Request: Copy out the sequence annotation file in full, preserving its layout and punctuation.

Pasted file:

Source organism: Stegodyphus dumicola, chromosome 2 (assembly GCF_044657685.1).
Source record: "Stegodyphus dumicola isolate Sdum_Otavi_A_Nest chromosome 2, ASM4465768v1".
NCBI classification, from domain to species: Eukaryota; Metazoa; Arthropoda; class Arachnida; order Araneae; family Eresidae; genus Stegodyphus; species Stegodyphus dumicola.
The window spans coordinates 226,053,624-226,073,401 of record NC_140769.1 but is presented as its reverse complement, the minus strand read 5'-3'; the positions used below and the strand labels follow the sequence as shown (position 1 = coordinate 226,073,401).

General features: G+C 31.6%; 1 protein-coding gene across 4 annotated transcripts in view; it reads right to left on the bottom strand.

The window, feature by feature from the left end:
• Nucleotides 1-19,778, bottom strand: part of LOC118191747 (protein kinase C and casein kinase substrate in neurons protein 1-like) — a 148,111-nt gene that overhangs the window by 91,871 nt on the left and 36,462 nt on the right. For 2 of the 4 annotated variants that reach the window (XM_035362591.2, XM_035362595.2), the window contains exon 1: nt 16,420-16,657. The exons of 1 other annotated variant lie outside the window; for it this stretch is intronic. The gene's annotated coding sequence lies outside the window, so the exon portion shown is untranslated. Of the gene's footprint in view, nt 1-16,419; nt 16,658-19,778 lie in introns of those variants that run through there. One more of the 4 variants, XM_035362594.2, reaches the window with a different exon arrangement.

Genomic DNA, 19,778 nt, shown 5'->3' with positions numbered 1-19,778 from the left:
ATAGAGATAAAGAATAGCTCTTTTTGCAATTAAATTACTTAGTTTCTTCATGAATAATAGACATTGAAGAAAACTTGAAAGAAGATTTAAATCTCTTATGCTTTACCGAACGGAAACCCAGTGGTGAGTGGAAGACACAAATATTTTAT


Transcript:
Source organism: Stegodyphus dumicola, chromosome 2 (assembly GCF_044657685.1).
Source record: "Stegodyphus dumicola isolate Sdum_Otavi_A_Nest chromosome 2, ASM4465768v1".
NCBI classification, from domain to species: Eukaryota; Metazoa; Arthropoda; class Arachnida; order Araneae; family Eresidae; genus Stegodyphus; species Stegodyphus dumicola.
The window spans coordinates 226,053,624-226,073,401 of record NC_140769.1 but is presented as its reverse complement, the minus strand read 5'-3'; the positions used below and the strand labels follow the sequence as shown (position 1 = coordinate 226,073,401).

General features: G+C 31.6%; 1 protein-coding gene across 4 annotated transcripts in view; it reads right to left on the bottom strand.

The window, feature by feature from the left end:
• Nucleotides 1-19,778, bottom strand: part of LOC118191747 (protein kinase C and casein kinase substrate in neurons protein 1-like) — a 148,111-nt gene that overhangs the window by 91,871 nt on the left and 36,462 nt on the right. For 2 of the 4 annotated variants that reach the window (XM_035362591.2, XM_035362595.2), the window contains exon 1: nt 16,420-16,657. The exons of 1 other annotated variant lie outside the window; for it this stretch is intronic. The gene's annotated coding sequence lies outside the window, so the exon portion shown is untranslated. Of the gene's footprint in view, nt 1-16,419; nt 16,658-19,778 lie in introns of those variants that run through there. One more of the 4 variants, XM_035362594.2, reaches the window with a different exon arrangement.

Genomic DNA, 19,778 nt, shown 5'->3' with positions numbered 1-19,778 from the left:
ATAGAGATAAAGAATAGCTCTTTTTGCAATTAAATTACTTAGTTTCTTCATGAATAATAGACATTGAAGAAAACTTGAAAGAAGATTTAAATCTCTTATGCTTTACCGAACGGAAACCCAGTGGTGAGTGGAAGACACAAATATTTTAT